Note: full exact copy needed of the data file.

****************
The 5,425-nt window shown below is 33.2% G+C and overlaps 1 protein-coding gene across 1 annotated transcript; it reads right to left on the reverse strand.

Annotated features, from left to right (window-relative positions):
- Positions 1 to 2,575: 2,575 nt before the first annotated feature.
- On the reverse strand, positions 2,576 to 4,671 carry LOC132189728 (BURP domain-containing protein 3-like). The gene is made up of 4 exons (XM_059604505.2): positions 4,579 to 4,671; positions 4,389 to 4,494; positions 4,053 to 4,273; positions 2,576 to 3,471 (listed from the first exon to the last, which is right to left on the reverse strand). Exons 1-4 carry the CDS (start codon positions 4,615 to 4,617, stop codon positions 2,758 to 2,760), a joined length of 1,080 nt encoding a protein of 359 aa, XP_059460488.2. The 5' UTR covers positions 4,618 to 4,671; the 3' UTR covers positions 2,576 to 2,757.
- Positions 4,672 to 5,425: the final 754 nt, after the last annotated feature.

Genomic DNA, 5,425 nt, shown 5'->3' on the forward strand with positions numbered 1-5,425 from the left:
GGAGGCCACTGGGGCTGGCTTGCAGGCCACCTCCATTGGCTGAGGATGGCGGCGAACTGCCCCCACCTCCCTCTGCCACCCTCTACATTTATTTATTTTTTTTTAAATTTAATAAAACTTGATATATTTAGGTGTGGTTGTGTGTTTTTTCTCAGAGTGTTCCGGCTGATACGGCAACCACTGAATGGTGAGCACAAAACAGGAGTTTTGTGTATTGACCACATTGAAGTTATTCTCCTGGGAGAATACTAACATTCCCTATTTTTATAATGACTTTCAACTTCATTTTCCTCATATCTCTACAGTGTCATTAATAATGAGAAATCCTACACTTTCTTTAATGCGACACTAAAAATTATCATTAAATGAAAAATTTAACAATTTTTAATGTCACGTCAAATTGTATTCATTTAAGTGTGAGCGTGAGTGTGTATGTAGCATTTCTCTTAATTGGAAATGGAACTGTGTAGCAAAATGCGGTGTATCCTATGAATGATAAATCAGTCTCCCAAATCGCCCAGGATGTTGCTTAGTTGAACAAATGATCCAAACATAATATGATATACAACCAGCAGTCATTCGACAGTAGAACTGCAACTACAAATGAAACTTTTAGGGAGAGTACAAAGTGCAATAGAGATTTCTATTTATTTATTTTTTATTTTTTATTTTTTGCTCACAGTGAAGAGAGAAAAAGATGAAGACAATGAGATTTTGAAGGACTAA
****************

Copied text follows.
The 5,425-nt window shown below is 33.2% G+C and overlaps 1 protein-coding gene across 1 annotated transcript; it reads right to left on the reverse strand.

Annotated features, from left to right (window-relative positions):
- Positions 1 to 2,575: 2,575 nt before the first annotated feature.
- On the reverse strand, positions 2,576 to 4,671 carry LOC132189728 (BURP domain-containing protein 3-like). The gene is made up of 4 exons (XM_059604505.2): positions 4,579 to 4,671; positions 4,389 to 4,494; positions 4,053 to 4,273; positions 2,576 to 3,471 (listed from the first exon to the last, which is right to left on the reverse strand). Exons 1-4 carry the CDS (start codon positions 4,615 to 4,617, stop codon positions 2,758 to 2,760), a joined length of 1,080 nt encoding a protein of 359 aa, XP_059460488.2. The 5' UTR covers positions 4,618 to 4,671; the 3' UTR covers positions 2,576 to 2,757.
- Positions 4,672 to 5,425: the final 754 nt, after the last annotated feature.

Genomic DNA, 5,425 nt, shown 5'->3' on the forward strand with positions numbered 1-5,425 from the left:
GGAGGCCACTGGGGCTGGCTTGCAGGCCACCTCCATTGGCTGAGGATGGCGGCGAACTGCCCCCACCTCCCTCTGCCACCCTCTACATTTATTTATTTTTTTTTAAATTTAATAAAACTTGATATATTTAGGTGTGGTTGTGTGTTTTTTCTCAGAGTGTTCCGGCTGATACGGCAACCACTGAATGGTGAGCACAAAACAGGAGTTTTGTGTATTGACCACATTGAAGTTATTCTCCTGGGAGAATACTAACATTCCCTATTTTTATAATGACTTTCAACTTCATTTTCCTCATATCTCTACAGTGTCATTAATAATGAGAAATCCTACACTTTCTTTAATGCGACACTAAAAATTATCATTAAATGAAAAATTTAACAATTTTTAATGTCACGTCAAATTGTATTCATTTAAGTGTGAGCGTGAGTGTGTATGTAGCATTTCTCTTAATTGGAAATGGAACTGTGTAGCAAAATGCGGTGTATCCTATGAATGATAAATCAGTCTCCCAAATCGCCCAGGATGTTGCTTAGTTGAACAAATGATCCAAACATAATATGATATACAACCAGCAGTCATTCGACAGTAGAACTGCAACTACAAATGAAACTTTTAGGGAGAGTACAAAGTGCAATAGAGATTTCTATTTATTTATTTTTTATTTTTTATTTTTTGCTCACAGTGAAGAGAGAAAAAGATGAAGACAATGAGATTTTGAAGGACTAA